Intel is gearing up to celebrate the 50th anniversary of Moore's Law this month, and has kicked off proceedings by claiming that many of the achievements of the computer age can be attributed to the rule, and that the firm still sees no end in sight even as it looks beyond 10nm chips.
The anniversary of the first publication of Moore's Law falls on 19 April, and Intel held a briefing at which Intel senior fellow Mark Bohr said he didn't see Moore's Law slowing down in the near future, even as the firm develops a 10nm production process and is researching 7nm and 5nm technologies.
"We can see about 10 years ahead, so our research group has identified some promising options [for 7nm and 5nm] not yet fully developed, but we think we can continue Moore's Law for at least another 10 years," Bohr said.
However, he added: "If you had asked me 10 or 20 years ago, I would have given you the same answer: our visibility back then was about 10 years into the future. It's fair to say that eventually Moore's Law will slow down or come to an end, but we don't see that in the imminent future."
Bohr predicted that Moore's Law will not come to an abrupt halt, but will morph and evolve and go in a different direction, such as scaling density by the 3D stacking of components rather than continuing to reduce transistor size.
For example, Intel announced 3D Nand flash memory technology last month jointly developed with Micron that is claimed to offer three times the capacity of existing components.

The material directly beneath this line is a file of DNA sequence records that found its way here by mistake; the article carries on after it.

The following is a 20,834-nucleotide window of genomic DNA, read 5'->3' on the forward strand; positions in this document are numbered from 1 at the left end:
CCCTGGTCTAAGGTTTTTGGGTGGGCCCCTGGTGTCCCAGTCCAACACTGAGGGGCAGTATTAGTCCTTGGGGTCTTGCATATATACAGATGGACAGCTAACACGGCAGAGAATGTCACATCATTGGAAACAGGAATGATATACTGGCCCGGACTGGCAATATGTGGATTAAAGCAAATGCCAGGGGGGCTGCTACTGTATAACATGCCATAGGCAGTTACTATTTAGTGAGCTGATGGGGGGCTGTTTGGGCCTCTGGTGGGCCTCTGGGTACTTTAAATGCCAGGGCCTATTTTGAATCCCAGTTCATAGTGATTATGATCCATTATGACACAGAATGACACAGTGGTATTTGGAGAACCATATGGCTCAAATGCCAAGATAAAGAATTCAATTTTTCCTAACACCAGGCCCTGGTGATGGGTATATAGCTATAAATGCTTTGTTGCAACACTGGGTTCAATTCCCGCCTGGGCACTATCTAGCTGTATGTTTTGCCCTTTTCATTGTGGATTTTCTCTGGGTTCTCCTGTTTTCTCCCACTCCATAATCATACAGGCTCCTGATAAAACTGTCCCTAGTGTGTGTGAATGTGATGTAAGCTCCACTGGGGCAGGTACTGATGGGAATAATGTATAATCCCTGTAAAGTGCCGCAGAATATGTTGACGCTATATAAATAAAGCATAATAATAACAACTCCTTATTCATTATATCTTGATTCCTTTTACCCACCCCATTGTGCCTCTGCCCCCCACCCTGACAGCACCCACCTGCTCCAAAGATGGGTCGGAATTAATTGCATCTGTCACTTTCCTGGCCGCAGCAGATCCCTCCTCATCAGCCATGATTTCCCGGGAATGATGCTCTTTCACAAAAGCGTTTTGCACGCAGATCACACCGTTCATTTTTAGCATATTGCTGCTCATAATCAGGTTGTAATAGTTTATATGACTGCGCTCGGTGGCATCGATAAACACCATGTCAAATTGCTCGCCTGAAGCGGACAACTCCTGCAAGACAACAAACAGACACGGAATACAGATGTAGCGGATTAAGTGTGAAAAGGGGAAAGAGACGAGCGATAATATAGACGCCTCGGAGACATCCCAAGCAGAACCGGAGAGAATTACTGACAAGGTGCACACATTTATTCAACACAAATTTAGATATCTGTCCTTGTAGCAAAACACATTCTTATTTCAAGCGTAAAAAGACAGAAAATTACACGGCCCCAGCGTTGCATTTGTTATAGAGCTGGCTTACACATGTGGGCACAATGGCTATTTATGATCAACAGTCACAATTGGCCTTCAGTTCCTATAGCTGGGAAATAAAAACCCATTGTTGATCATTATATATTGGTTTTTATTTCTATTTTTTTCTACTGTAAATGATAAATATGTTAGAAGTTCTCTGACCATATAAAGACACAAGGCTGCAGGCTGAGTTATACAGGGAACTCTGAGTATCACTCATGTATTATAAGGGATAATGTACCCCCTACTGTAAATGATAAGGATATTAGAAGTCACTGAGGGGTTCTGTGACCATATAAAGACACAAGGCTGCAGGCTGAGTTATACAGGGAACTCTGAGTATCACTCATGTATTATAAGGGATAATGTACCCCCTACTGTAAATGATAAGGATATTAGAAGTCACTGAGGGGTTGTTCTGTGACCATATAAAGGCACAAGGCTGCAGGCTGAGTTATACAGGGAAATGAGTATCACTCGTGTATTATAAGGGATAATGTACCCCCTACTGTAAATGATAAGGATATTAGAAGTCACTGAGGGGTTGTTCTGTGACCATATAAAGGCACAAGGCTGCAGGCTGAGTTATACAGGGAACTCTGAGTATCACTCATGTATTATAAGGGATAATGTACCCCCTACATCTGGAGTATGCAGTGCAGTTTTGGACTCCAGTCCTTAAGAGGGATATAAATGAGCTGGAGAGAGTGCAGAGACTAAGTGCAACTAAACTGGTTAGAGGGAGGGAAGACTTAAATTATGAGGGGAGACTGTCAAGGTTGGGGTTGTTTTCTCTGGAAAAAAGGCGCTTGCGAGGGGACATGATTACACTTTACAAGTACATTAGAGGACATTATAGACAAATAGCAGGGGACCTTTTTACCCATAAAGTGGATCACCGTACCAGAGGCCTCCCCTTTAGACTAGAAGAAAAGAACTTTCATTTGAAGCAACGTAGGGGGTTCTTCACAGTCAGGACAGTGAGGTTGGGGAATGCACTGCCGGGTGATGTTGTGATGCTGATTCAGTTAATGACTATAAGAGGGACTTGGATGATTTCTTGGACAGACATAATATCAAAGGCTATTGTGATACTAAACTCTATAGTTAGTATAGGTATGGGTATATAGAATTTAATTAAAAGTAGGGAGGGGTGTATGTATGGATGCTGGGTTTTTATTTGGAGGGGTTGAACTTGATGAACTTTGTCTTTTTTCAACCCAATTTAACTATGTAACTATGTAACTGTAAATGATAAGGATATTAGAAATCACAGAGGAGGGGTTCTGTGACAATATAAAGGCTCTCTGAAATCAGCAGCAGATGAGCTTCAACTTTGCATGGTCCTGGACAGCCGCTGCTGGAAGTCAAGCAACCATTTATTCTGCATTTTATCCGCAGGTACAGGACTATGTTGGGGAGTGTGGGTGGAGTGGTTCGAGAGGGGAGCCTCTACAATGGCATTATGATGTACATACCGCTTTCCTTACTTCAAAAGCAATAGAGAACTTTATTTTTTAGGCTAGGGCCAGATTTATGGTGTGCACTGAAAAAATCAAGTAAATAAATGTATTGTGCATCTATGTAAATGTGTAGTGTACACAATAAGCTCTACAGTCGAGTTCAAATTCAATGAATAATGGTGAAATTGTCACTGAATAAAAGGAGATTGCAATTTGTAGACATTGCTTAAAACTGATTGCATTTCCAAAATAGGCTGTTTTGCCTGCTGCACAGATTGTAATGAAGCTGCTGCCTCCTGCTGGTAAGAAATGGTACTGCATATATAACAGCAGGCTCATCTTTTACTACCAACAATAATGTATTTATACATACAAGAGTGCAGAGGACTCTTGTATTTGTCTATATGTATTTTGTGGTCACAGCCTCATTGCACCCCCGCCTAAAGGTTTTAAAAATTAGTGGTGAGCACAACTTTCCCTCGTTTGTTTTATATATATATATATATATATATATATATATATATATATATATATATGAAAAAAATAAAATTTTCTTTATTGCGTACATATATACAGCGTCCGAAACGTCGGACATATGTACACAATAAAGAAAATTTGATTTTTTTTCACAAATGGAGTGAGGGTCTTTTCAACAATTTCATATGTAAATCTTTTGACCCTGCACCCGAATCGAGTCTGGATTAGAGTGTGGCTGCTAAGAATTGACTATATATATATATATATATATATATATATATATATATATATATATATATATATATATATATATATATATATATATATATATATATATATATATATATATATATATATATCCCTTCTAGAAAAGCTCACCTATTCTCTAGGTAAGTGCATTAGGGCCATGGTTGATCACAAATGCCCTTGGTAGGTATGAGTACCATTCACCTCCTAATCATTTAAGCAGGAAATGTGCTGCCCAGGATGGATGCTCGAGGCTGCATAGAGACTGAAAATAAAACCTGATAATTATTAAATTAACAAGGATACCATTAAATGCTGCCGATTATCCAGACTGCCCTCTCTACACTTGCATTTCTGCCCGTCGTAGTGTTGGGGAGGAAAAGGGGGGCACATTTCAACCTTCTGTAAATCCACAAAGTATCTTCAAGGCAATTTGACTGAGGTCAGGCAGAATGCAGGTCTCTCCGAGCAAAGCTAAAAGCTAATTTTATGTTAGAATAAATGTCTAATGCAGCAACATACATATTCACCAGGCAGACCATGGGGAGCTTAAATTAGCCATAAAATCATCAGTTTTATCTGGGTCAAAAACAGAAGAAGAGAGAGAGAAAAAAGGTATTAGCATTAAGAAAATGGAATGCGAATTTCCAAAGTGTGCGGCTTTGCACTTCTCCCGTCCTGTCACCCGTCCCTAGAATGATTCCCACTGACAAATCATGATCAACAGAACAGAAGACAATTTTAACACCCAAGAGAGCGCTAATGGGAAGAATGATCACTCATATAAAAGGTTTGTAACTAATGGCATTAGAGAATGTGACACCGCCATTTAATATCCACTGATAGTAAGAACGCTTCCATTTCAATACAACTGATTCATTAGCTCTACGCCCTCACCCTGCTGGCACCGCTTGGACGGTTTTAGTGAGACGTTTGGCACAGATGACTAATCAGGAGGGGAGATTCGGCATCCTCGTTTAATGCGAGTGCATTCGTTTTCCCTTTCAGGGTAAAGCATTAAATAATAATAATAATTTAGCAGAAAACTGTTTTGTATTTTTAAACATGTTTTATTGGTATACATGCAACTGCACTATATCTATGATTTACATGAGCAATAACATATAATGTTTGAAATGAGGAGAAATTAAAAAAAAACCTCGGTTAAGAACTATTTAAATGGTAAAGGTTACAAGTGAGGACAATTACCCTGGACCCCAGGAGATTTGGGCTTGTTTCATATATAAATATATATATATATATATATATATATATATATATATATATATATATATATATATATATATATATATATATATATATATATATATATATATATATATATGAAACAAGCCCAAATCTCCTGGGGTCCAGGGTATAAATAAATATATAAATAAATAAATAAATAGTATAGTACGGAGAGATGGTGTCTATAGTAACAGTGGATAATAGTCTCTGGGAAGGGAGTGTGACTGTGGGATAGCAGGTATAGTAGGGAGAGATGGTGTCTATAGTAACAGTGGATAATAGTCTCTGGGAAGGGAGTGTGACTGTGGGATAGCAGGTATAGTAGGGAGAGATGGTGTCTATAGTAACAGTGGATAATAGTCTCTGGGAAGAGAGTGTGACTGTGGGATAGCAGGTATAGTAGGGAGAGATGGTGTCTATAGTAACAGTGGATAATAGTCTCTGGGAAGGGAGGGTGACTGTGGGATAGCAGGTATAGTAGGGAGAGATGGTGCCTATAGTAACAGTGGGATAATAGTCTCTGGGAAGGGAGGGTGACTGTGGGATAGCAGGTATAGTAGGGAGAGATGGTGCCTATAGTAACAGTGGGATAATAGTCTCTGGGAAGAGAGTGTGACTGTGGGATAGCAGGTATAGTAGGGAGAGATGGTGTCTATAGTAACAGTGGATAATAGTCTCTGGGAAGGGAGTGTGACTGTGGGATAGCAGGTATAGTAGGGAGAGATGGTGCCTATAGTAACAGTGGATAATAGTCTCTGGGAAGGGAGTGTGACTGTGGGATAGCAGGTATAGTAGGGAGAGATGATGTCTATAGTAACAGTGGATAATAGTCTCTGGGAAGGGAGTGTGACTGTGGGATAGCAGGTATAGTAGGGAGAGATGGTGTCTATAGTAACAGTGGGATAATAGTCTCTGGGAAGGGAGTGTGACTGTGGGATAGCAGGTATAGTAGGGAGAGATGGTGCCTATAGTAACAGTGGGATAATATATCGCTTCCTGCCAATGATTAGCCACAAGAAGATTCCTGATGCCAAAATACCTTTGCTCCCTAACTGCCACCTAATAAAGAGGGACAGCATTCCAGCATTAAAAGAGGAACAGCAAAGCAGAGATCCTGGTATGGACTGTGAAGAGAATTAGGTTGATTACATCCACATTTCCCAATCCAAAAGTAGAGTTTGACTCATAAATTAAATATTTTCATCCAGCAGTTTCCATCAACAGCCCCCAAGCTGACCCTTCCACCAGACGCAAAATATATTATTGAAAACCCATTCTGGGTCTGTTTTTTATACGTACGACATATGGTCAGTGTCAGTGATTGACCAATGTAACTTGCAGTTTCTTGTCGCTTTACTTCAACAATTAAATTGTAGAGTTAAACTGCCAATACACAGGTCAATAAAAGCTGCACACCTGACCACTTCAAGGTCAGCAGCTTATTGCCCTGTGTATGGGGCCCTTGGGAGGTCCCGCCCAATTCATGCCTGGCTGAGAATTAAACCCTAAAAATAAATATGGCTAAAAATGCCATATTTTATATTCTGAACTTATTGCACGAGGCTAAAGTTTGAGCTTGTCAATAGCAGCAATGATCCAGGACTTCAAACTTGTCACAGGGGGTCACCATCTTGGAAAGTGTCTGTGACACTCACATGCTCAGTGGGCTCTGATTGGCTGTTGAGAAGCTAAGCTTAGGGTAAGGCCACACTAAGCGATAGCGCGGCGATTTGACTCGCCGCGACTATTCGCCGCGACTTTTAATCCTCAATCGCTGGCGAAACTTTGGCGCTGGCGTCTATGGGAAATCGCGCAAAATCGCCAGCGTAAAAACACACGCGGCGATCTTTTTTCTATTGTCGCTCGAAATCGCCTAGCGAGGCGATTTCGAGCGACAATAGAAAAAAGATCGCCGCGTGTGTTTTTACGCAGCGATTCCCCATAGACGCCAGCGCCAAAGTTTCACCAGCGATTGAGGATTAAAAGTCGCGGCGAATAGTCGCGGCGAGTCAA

In response to a question on whether optical or photonic computing might replace silicon-based processors, Bohr expressed scepticism that this would happen anytime in the foreseeable future.
"I'm not very optimistic about photons or optical interconnects being useful for on-chip computing, simply because the energies and the wavelengths used are not very competitive with electrons and normal copper wires," he explained.
"I think electronics will stay the mainstream for the foreseeable future on chips, while optical interconnects as a means to communicate chip to chip is going to become increasingly important as we go forward."
Bohr was cagey about the materials Intel is looking to as it moves to ever smaller components, but said that the basic transistor has already changed from silicon oxide to one that uses a hafnium-based dielectric, and that Intel is looking at so-called 'III-V' materials from the third and fifth columns of the periodic table for possible use in the transistor channel.
Intel innovation strategist Steve Brown tried to claim that Moore's Law was responsible for most of the advances in the digital age, from personal computers to supercomputers used for medical research to discover new treatments.
"If you look at the very first Intel microprocessor, the 4004 from 1971, today's transistors have 3,500 times the performance, run 90,000 times more efficiently and we are able to make them at 60,000 times lower cost," he said.
"If none of that had happened, an Intel-based Android phone would have a processor the size of a parking space."
Bohr put some perspective on that claim, explaining that the existence of Moore's Law, which posits that the number of transistors that can be crammed onto a chip will double every two years, gave Intel engineers a target to aim for.
"If we didn't have that articulation of a regular cadence of reducing feature size, the whole industry would be much further behind," he said.
"It's hard to speculate what that would be, but I think it is fair to say that we wouldn't be where we are today with 14nm dimensions and chips with over a billion transistors."
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